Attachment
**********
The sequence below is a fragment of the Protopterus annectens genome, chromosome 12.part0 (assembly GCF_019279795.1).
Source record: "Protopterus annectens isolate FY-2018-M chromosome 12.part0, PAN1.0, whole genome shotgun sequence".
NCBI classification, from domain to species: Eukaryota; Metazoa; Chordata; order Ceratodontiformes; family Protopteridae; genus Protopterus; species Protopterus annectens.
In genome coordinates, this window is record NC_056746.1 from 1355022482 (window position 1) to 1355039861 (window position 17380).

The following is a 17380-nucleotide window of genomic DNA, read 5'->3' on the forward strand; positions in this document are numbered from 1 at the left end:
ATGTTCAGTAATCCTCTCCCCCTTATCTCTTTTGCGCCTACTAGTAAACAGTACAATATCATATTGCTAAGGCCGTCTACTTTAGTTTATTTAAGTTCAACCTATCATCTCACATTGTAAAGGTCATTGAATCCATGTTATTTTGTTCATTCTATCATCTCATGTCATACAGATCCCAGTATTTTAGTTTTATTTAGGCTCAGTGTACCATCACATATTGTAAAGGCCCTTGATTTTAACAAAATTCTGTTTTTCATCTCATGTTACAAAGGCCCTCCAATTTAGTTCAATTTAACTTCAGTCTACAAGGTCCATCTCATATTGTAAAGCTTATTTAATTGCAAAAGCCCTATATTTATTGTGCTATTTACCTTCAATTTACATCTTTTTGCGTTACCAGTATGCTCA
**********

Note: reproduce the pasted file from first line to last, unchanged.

The sequence below is a fragment of the Protopterus annectens genome, chromosome 12.part0 (assembly GCF_019279795.1).
Source record: "Protopterus annectens isolate FY-2018-M chromosome 12.part0, PAN1.0, whole genome shotgun sequence".
NCBI classification, from domain to species: Eukaryota; Metazoa; Chordata; order Ceratodontiformes; family Protopteridae; genus Protopterus; species Protopterus annectens.
In genome coordinates, this window is record NC_056746.1 from 1355022482 (window position 1) to 1355039861 (window position 17380).

The following is a 17380-nucleotide window of genomic DNA, read 5'->3' on the forward strand; positions in this document are numbered from 1 at the left end:
ATGTTCAGTAATCCTCTCCCCCTTATCTCTTTTGCGCCTACTAGTAAACAGTACAATATCATATTGCTAAGGCCGTCTACTTTAGTTTATTTAAGTTCAACCTATCATCTCACATTGTAAAGGTCATTGAATCCATGTTATTTTGTTCATTCTATCATCTCATGTCATACAGATCCCAGTATTTTAGTTTTATTTAGGCTCAGTGTACCATCACATATTGTAAAGGCCCTTGATTTTAACAAAATTCTGTTTTTCATCTCATGTTACAAAGGCCCTCCAATTTAGTTCAATTTAACTTCAGTCTACAAGGTCCATCTCATATTGTAAAGCTTATTTAATTGCAAAAGCCCTATATTTATTGTGCTATTTACCTTCAATTTACATCTTTTTGCGTTACCAGTATGCTCA